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Maths Olympiad Problem Set

Problem #1: [RMO-1991] Prove that \(n^4 + 4^n\) is composite for all integer values of n greater than 1.

Problem #2: [RMO-1992] Determine the set of integers n for which \(n^2 + 19n + 92\) is a perfect square

Problem #3: [RMO-1999] Let ABCD be a square and \(M\) & \(N\) points on sides \(AB\) & \(BC\) respectively such that \(\angle MDN = 45^o\). If \(R\) is the mid point of \(MN\), show that \(RP = RQ\), where \(P\) & \(Q\) are the points of intersection of \(AC\) with the lines \(MD\) & \(ND\)

Problem #4: [INMO-1995] In an acute-angled traingle \(ABC\), \(\angle A = 30^0\), \(H\) is the orthocentre, and \(M\) is the midpoint of \(BC\). On the line \(HM\), take a point \(T\) such that \(HM = MT\). Show that \(AT = 2BC\).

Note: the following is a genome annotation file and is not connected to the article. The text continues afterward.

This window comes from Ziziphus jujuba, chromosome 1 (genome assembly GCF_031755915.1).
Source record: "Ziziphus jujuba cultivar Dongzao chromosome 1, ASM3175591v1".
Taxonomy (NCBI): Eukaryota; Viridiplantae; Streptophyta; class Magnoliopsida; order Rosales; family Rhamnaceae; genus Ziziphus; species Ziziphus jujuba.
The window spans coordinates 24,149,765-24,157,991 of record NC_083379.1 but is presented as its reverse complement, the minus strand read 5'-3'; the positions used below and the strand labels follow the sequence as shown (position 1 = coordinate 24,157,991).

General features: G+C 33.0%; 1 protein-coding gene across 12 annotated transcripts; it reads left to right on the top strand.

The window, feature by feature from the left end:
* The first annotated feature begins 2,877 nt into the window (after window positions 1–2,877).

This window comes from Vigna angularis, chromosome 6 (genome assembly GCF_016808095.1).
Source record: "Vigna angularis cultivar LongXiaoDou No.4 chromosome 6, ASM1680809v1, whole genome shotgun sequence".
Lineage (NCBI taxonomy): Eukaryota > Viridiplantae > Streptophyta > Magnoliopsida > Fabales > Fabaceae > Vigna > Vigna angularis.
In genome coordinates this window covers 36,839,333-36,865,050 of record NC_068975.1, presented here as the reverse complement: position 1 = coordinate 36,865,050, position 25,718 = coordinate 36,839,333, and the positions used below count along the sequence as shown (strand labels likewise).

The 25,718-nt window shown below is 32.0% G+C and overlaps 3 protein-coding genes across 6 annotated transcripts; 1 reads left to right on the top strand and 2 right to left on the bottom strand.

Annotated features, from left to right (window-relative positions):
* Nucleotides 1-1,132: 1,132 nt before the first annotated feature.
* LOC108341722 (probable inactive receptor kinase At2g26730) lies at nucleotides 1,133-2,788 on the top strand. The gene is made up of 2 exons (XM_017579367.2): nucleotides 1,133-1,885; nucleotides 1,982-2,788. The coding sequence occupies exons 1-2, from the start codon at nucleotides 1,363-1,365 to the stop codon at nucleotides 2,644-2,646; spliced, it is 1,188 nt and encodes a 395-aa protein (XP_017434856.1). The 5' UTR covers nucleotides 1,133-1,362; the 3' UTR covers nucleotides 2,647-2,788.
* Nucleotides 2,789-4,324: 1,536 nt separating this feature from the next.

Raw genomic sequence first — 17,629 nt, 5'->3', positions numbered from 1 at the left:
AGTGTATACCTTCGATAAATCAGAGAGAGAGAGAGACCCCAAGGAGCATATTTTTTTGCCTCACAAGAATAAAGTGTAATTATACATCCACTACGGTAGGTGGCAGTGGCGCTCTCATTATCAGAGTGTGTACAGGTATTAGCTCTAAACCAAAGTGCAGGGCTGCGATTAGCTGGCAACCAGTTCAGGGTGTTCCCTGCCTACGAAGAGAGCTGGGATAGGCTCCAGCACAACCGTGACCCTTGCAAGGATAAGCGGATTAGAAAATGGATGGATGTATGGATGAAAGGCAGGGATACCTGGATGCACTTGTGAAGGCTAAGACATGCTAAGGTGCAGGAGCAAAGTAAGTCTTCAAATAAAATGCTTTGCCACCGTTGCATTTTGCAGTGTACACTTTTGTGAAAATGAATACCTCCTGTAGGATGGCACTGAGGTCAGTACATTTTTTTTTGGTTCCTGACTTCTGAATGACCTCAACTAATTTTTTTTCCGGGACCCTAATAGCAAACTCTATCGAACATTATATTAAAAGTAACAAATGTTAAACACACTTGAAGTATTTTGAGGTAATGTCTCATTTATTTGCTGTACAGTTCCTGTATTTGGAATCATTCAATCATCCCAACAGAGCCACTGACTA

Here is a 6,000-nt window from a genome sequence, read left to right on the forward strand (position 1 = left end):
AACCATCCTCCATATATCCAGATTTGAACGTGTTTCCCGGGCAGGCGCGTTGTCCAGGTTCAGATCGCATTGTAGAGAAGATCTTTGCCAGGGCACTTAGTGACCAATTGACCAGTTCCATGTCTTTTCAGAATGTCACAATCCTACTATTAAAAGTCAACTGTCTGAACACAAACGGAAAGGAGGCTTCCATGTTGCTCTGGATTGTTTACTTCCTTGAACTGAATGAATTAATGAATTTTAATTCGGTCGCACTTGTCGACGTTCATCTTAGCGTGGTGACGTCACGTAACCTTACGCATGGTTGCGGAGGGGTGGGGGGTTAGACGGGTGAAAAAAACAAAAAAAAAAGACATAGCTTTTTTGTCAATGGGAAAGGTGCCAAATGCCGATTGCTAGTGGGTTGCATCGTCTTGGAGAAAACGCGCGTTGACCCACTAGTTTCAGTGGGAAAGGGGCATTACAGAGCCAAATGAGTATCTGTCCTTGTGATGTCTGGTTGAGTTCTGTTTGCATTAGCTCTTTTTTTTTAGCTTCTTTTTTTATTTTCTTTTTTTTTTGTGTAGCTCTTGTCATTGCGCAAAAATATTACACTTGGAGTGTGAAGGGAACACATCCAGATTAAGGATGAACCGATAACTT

Problem #5: [INMO-1996] Define a sequence \(a_n\) by \(a_1 = 1, a_2 = 2\), and \(a_{n+2} = 2a_{n+1} - a_n + 2\) for \(n >= 1\). Prove that for any \(m\), \(a_m a_{m+1}\) is also a term in the sequence.

Problem #6: [Tournament of the Towns] The sequence \(a_n\) is defined as follows: \(a_0 = 9\), \(a_{n+1} = 3{a_n}^4 + 4{a_n}^3\) for \(n > 0\). Show that \(a_{10}\) contains more than \(1000\) nines in decimal notation.

Problem #7: [Problem Solving Strategies]: We strike the first digit of \(7^{1996}\), and then add it to the remaining number. This is repeated until a number with \(10\) digits remains. Prove that this number has two equal digits